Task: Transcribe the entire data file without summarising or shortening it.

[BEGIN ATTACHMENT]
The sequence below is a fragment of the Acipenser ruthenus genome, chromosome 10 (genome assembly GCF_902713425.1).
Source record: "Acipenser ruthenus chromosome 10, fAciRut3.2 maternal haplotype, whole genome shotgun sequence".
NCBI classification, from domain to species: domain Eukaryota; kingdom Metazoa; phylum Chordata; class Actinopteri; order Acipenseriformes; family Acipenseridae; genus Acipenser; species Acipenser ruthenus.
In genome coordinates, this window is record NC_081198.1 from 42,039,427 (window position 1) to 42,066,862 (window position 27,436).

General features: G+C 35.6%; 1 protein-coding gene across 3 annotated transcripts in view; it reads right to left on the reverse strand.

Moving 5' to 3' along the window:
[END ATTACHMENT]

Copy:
The sequence below is a fragment of the Acipenser ruthenus genome, chromosome 10 (genome assembly GCF_902713425.1).
Source record: "Acipenser ruthenus chromosome 10, fAciRut3.2 maternal haplotype, whole genome shotgun sequence".
NCBI classification, from domain to species: domain Eukaryota; kingdom Metazoa; phylum Chordata; class Actinopteri; order Acipenseriformes; family Acipenseridae; genus Acipenser; species Acipenser ruthenus.
In genome coordinates, this window is record NC_081198.1 from 42,039,427 (window position 1) to 42,066,862 (window position 27,436).

General features: G+C 35.6%; 1 protein-coding gene across 3 annotated transcripts in view; it reads right to left on the reverse strand.

Moving 5' to 3' along the window: